By David Baldwin
The 25th annual Toronto Reel Asian International Film Festival kicks off today and runs until November 19. This year’s festival offers a diverse slate of 19 feature films, short films, conferences, panels and more. All are available digitally, alongside an in-person screening of tonight’s Opening Night Film Islands at the Hot Docs Cinema. This is my first year being accredited for the festival, and what a banner year to be a part of. There are so many great titles from other festivals appearing here, many available to Toronto audiences for the first time. Here are just a few of the films you should be keeping on your radar.
Beyond the Infinite Two Minutes was one of my favourite films I saw at Fantasia this past August, and I am delighted to see it screening here for anyone who missed out. It’s a wild 70-minute(!) must-see centering around Cafe owner Kato (Kazunari Tosa), his co-workers and his friends who discover a time loop on a TV where they can see exactly 2 minutes into the future. The concept may sound complicated and overly sci-fi, but the clever execution is anything but. The cast is having a blast as Director Junta Yamaguchi and Writer Makoto Ueda take the idea of time travel and turn it on its head in unique and unexpected ways. They set the rules very early on, and then spend the rest of the film playing within the confines of them, ever so slightly twisting the narrative in hilarious directions. Watching this group test the waters of what they can achieve or prove with their 2 minute headstart is a truly entertaining experience. Did I mention that the whole thing is edited to look like one continuous shot despite its low budget, DIY aesthetic? That may sound like a knock, but it’s actually more reason for why the film is so great. I am still trying to decipher how Yamaguchi and this cast managed to create certain wild moments, and how they managed to make everything look so seamless. It’s a lot of fun and I cannot wait to experience these Infinite Two Minutes again.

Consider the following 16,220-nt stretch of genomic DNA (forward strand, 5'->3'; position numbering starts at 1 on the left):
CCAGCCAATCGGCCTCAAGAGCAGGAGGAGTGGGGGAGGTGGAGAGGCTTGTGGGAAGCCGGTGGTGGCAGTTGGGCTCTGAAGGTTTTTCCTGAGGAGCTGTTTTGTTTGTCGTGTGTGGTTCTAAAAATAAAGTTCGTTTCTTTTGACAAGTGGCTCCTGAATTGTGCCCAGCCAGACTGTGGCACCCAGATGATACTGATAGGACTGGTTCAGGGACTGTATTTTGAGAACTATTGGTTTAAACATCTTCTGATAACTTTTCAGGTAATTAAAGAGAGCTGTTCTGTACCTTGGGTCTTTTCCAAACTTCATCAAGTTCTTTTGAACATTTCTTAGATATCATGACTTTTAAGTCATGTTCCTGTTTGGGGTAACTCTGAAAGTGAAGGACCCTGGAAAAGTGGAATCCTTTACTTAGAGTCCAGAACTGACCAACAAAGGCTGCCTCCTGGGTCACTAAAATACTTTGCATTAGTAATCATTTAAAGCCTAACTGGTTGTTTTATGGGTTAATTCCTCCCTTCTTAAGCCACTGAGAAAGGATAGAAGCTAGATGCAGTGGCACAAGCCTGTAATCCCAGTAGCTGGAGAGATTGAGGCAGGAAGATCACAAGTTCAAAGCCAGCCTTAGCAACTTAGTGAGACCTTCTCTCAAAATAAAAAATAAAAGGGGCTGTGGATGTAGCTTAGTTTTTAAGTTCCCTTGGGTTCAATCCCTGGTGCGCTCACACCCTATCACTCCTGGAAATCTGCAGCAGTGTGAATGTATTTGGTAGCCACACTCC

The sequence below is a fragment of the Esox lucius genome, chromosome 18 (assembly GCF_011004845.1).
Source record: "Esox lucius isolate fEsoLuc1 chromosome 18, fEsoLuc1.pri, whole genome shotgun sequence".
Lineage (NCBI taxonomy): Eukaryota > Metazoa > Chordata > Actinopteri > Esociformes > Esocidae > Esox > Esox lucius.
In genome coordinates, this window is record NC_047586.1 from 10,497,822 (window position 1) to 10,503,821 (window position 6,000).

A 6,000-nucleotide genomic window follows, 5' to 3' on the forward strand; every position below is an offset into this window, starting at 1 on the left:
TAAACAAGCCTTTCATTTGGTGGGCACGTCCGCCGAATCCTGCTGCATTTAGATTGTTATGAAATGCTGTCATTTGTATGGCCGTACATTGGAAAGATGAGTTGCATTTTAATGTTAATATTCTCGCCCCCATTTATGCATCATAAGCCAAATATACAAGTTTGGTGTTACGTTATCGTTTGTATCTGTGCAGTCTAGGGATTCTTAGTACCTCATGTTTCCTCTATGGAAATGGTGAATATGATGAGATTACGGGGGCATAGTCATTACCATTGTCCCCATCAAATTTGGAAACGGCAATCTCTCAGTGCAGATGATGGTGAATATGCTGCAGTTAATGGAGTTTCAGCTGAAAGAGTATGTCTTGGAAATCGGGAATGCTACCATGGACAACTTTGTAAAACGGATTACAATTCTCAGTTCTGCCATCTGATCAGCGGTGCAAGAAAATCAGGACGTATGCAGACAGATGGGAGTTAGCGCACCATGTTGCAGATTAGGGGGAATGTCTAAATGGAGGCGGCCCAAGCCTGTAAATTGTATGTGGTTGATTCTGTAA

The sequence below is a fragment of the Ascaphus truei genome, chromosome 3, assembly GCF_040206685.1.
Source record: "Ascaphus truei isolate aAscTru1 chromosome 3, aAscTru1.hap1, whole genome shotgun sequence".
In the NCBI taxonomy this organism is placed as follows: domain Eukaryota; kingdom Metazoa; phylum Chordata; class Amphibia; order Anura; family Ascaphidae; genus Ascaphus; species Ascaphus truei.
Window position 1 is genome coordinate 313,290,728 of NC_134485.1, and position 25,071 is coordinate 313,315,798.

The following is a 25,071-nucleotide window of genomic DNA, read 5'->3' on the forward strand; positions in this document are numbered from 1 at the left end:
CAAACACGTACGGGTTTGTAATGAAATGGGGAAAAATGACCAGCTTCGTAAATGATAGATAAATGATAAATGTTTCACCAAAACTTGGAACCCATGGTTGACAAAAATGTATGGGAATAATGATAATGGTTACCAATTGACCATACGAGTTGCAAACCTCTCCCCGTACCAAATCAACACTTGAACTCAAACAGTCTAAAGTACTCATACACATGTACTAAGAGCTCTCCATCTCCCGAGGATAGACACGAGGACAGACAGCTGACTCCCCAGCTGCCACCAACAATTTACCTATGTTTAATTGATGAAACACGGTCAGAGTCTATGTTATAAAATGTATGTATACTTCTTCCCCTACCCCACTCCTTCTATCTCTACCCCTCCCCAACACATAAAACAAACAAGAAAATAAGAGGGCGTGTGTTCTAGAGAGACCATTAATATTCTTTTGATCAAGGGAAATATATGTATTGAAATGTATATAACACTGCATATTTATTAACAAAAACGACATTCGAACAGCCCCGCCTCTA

Taipei Suicide Story is another unique entry at this year’s festival. The title is bleak to say the least, but what Writer/Director KEFF has created is nothing short of extraordinary. The film takes place in and around a Taipei hotel specifically designed for suicidal individuals. The staff make their one night stay comfortable, and offer these individuals a variety of items should they decide to go through with their decision. There’s quite a bit of dark humour peppered throughout, and plenty of discussion about dead people (you do not really get to see many of them from what I remember, but there are plenty of body bags present in multiple scenes). Through all of this, the film focuses on a tender love story between a hotel receptionist (played by Tender Huang) and a hotel guest (played by Vivian Sung) who is indecisive about whether to commit suicide or not. The romance and chemistry between the pair is terrific, and the way they capture what it means to be alive and what it means to die is deeply moving and emotionally resonant. There may be a whole lot of death, but there is just as much life and humanity coursing through this Story’s veins. It clocks in at 45-minutes, yet uses its time efficiently and effectively, saying more than dozens of bloated blockbusters that run 3-4x longer.
Inbetween Girl is a quirky coming-of-age teen comedy about Angie Chen (Emma Galbraith), a young mixed-race Asian woman who is not all that popular at her high school. She does not have much time to care though, as she is still reeling from her parents’ sudden divorce. She is not sure how to handle her new family situation, and ends up becoming the secret side piece for the super popular Liam (William Magnuson). As you might imagine, feelings, awkwardness, teenage angst and drama follow Angie at every turn. It is not an original tale and you likely can guess how it all plays out, but Writer/Director Mei Makino injects a sense of honesty into the proceedings that is missing from other films of its ilk. Additionally, she spends time examining race and cultural identity through Angie’s lens while she lives in a predominantly white city. It is not particularly deep, but it does not need to be. This is a modern teenager living through the hellacious time of becoming an adult, and in that respect, Makino and Galbraith succeed at making Angie feel like a genuinely lived-in character with a rich backstory. Inbetween Girl may touch on a few too many things (and does not stick the landing the way I hoped it would), but it is a noble effort that I can admire and appreciate for how different it feels from its contemporaries.
Hoping to share my thoughts on a few other titles over the course of the festival including Islands, Try Harder!, See You Then and whatever Short Films I can place within my schedule!
The 25th Toronto Reel Asian International Film Festival runs November 10-19, 2021.
For more information and descriptions of all the films, please visit the Reel Asian website.
For more information about tickets to the festival, please visit the Reel Asian box office page.
For more information about donating, please visit this page.